You must live your life preparing to die, training and honing your skills in battle. When you die, it’s a good idea to die in battle, valiantly defending your cause to the bitter end. Those who live well are rewarded in Valhalla, drinking and feasting.
Silly and primitive, right? Now let’s try a modified version:
You must live your life preparing to die, giving and doing good deeds. When you die, it’s a good idea to die a martyr, valiantly defending your cause to the bitter end. Those who live well are rewarded in Heaven, eternally happy and blissful.
The two contain essentially the same ideas and only switch a few details. The human conception of the afterlife is just that: human. There are really only two afterlife myths that I’ve seen: the heaven myth and the reincarnation myth. They arise so consistently that either they must be true, or they must be deeply rooted in the human psyche. Since the two are mutually exclusive, we can say for sure that at least one is simply rooted in the human mind.
Humans don’t want to die. We tell so many stories, religious and fairytale and fantasy, about fighting death, beating death, etc. We place death at the core of our darkest stories, and personify it as something dark and malevolent. This makes sense: if you’re afraid of dying, you’re probably more likely to pass on your genes.
From this fear comes the idea of the afterlife. The brainpower that evolution has given us lets us think of the most absurd delusions and then cloth them so well that we can actually believe them. Other cultures’ myths seem bizarre to us because we haven’t built up our protective illusions around them. Our own have been carefully protected because they have been the ones with which we comfort ourselves. And even beyond that, the most ridiculous of myths are made ordinary simply by exposure to them. Even an atheist generally considers the myths of other cultures more silly than those of Christianity. They are ordinary to us, so we do not see how bizarre they are.
In the case of the Heaven style myth, it appeals both to the fear of death and to the wish for justice. It means that all the people who died unfairly and unjustly have gone on to eternal happiness, so it wasn’t really so terrible, right? It means that the little infant who dies in her mother’s arms is in a better place, and they weren’t just snuffed out. It means that the martyr has been rewarded.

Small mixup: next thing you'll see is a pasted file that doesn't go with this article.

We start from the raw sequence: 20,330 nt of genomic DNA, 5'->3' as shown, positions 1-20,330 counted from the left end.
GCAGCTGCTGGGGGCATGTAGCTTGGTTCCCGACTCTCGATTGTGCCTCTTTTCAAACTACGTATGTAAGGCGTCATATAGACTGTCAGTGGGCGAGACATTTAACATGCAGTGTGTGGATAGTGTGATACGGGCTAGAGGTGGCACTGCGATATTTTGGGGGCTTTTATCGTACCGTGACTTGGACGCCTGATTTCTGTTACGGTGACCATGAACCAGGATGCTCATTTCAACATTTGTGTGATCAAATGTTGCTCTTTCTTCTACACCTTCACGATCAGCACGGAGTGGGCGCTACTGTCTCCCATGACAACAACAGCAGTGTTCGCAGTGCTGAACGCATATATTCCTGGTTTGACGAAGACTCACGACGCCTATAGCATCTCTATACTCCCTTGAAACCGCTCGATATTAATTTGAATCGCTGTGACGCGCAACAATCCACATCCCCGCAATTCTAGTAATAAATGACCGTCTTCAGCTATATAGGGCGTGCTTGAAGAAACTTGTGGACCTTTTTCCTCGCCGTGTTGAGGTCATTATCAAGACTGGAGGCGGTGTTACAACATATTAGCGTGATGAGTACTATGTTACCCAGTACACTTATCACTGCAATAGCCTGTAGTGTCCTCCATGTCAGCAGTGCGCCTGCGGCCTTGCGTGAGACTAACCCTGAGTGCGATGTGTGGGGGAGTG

In the case of the reincarnation myth, it appeals to our fear of death and, I suspect, also to some extent our curiosity. We wonder what it would be like if we had been this, or if we had been that. For some people, never being able to know really is painful. We wonder what the world will be like a hundred years later, or a thousand, or a million. In the reincarnation myth, we can live it.
The incredible capacity for thought that allows for these delusions to be protected, however, also gives us the capacity to see through them. As evolution gave us greater intelligence, it gave us greater powers of reasoning and logic. Human thought is subject to many pitfalls and fallacies, but we have the capacity to learn them and to seek to avoid them.
In the thousands of years of human history, we have made great strides in understanding logic. Today, we understand not only the formal structure of logic, but how we go wrong. We know that we tend toward confirmation bias, looking only at evidence that supports our belief and not that which contradicts it. We know how vulnerable we are to appeals to authority, giving someone’s word greater weight than it deserves. We know that we believe anecdotes over statistics (one of the most powerful modes of evidence), seeking the personal and throwing out the impersonality of numbers. All of this is known, and although we cannot free ourselves from them entirely, we can be careful to look for them and avoid them much of the time.
Through the lense of this logic, our religious myths fall away. As you come to understand the fallacies that are all too common in human thought, you can see how others use them to prop up their belief. It is, of course, easier to see it in others than in yourself, but with enough time and thought, you see them in yourself as well. Once you see them in yourself, you doubt. Once you doubt, you question. And that’s all anyone can ask.